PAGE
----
Being Alive 1997 Nov 5: 6
Adding the recently approved non-nucleoside reverse
transcriptase inhibitor delavirdine to the multidrug regimen of
HIV-infected patients experiencing "failure" of protease
inhibitors can produce a "remarkable" decrease in viral load
and significant clinical improvement. The effect is most
pronounced, Dr. Paul Bellman said, when the regimen includes
the protease inhibitor indinavir.
"This therapy has reproduced the magic of protease inhibitors
for some of the patients for whom protease inhibitors have not
worked," he said.
Dr. Bellman, of St. Vincent's Hospital, New York, entered 46 of
his patients for whom antiretroviral therapy was not working
into Pharmacia and Upjohn's expanded access program for
delavirdine (Rescriptor). "This represents a group of patients
who are extremely treatment experienced," Dr. Bellman said,
"including all of the available protease inhibitors." He
noticed very early that some of the patients "were getting
really extraordinary benefits."
During follow-up, there was a rapid decrease in HIV RNA. "But
that obscures the fact that actually a fair number of patients
have gone to 'undetectable'," Dr. Bellman noted. While some
patients responded minimally or not at all, 12 of the 46
patients have maintained viral levels below the detection
threshold for 6 to 10 months.
The efficacy of delavirdine in this setting exceeds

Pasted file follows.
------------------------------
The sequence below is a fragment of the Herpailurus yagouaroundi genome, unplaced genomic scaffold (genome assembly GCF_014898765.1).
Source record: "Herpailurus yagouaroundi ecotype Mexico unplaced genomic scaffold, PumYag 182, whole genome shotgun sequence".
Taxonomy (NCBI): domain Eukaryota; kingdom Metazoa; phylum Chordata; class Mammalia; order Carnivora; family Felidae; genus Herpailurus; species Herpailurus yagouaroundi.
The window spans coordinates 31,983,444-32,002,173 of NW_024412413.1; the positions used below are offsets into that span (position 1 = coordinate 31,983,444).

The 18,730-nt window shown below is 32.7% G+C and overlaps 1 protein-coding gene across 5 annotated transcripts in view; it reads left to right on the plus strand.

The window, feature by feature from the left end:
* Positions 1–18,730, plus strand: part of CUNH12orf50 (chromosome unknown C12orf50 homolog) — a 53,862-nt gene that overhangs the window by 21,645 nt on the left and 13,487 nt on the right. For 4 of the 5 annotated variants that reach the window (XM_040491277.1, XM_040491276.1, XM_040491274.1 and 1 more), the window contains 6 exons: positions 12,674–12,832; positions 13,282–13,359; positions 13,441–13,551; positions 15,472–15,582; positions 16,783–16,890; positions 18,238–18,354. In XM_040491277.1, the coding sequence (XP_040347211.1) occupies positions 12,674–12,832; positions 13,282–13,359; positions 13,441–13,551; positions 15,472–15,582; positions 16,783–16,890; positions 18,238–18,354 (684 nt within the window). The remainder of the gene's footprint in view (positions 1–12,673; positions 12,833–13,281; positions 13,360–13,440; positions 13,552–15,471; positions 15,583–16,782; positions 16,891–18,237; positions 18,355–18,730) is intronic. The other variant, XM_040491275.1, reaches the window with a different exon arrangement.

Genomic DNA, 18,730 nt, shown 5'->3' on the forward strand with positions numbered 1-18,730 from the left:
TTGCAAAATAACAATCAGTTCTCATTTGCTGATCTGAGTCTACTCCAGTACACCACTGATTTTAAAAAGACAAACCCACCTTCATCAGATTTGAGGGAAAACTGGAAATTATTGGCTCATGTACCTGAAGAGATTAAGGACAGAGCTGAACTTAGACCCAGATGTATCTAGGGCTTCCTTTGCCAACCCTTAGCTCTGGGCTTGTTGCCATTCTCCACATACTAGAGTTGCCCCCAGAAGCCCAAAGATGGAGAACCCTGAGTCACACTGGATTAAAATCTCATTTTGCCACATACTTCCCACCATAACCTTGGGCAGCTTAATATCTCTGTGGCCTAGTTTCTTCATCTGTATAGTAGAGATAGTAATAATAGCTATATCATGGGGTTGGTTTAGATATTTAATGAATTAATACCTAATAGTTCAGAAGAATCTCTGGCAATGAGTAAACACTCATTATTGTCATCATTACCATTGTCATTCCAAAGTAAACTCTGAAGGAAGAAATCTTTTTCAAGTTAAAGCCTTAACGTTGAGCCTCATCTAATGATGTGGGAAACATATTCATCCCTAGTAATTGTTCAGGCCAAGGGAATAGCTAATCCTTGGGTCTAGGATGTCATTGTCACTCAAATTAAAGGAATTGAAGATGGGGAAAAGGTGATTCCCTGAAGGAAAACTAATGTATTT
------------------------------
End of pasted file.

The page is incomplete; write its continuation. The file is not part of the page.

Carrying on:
expectations based on its intrinsic virologic potency, which Dr
Bellman attributes to its synergistic effect with indinavir.
Notably, nearly all the patients in the group of complete
responders had been on indinavir in combination therapy, had
initially responded but had lost viral suppression. The
addition of delavirdine "increases indinavir levels,
particularly trough levels" by inhibiting the p450 enzyme
system in the liver that metabolizes indinavir. Hence, drug
levels are increased sufficiently to allow any partial
resistance to indinavir to be overcome.
"I believe that indinavir and delavirdine in combination
therapy is, at this particular point, the best demonstrated
salvage therapy for protease-experienced patients who are
breaking through virologically," Dr. Bellman stated. "In my
mind, it often has a better response than changing indinavir to
ritonavir and saquinavir, or any other combination that has
been studied," he added.
Reprinted from We The People with HIV/AIDS of the Delaware